Bowing to the inevitable, Google said it will halt sales of the Nexus One through its online sales portal.
The much-ballyhooed “Googlephone” has been a major flop since its inception and the revolutionary direct-sales model that Google adopted was plagued by poor customer service, high termination fees, and consumers’ reluctance to move away from the carrier-sales model for mobile devices.
Built in partnership with Taiwanese device-maker HTC, the Nexus One sold online for $529, with no service plan. Customers could also buy the device through T-Mobile for $179, with a two-year service plan.
Acknowledging that the search-engine giant had failed in its effort to shake up the traditional mobile-device business model, Google mobile chief Andy Rubin wrote on the company’s official blog that the Web sales of the Nexus One never became more than a “niche channel for early adopters.” There were few of those: Various research groups said that overall sales of the Nexus One – which has been quickly surpassed by other devices running on Google’s Android mobile operating system, like the HTC Incredible – were embarrassingly low.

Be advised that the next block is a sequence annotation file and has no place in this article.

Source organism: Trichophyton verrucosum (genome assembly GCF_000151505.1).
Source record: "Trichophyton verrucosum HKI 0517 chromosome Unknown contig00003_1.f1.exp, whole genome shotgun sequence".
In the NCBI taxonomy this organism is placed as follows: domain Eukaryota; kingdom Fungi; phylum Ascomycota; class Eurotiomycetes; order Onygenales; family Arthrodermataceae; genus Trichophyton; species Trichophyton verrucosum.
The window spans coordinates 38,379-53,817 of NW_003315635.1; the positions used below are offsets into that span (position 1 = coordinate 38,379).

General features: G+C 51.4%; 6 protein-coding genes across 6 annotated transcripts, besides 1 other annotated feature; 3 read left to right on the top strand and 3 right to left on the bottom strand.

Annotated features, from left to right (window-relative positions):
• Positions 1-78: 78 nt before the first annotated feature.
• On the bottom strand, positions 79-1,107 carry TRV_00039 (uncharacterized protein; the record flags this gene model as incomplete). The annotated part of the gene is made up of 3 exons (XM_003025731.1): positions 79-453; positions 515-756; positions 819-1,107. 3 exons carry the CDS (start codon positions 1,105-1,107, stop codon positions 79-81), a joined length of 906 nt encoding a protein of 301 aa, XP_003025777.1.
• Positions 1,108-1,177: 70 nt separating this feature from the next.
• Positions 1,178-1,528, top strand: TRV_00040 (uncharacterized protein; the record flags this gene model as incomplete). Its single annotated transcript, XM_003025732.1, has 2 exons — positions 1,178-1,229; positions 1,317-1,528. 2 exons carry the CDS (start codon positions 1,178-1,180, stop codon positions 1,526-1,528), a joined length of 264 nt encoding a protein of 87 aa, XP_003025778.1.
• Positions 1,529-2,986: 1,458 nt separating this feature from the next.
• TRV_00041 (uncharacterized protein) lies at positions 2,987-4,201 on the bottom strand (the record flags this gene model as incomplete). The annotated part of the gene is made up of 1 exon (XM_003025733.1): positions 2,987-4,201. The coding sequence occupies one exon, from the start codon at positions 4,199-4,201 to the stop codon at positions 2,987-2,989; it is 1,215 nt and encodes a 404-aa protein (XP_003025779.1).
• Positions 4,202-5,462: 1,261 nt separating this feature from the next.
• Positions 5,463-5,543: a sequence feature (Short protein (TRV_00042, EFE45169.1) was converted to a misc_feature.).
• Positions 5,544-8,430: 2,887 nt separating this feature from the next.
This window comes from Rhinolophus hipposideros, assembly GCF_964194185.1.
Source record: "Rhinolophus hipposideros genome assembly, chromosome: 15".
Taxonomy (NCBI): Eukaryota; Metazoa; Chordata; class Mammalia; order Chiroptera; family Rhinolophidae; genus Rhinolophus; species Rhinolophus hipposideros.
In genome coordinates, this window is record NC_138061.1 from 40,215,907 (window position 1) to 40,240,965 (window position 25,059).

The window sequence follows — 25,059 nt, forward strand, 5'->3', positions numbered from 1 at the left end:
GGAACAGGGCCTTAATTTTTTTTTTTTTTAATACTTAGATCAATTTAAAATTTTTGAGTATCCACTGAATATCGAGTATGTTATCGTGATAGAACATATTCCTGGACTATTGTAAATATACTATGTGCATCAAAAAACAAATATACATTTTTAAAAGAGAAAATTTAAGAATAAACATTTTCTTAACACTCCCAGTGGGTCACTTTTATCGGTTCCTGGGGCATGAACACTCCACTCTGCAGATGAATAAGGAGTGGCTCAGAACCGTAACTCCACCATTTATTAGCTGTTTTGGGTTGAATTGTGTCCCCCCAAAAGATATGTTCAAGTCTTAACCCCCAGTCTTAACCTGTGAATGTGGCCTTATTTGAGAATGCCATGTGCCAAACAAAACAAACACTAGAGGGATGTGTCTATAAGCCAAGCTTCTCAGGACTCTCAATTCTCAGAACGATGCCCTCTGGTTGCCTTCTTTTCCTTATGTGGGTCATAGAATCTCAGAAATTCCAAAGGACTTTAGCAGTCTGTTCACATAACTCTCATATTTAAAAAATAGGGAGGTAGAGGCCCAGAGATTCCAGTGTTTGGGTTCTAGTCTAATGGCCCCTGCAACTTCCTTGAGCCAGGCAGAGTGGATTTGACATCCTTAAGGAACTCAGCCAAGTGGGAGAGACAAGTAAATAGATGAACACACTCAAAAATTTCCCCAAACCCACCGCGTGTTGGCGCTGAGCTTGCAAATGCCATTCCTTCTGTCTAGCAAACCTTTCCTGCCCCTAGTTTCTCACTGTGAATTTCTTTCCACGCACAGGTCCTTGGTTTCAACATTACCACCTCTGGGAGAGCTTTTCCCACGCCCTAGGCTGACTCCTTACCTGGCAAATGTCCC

“It’s clear that many customers like a hands-on experience before buying a phone,” Rubin added.
While the Nexus One has been a failure, the Android OS is an unqualified success. Research firm the NPD Group reported last week that Android, now sold on devices offered by all four of the major U.S. carriers, has moved into second place among smartphone platforms surpassing the iPhone OS for the first time.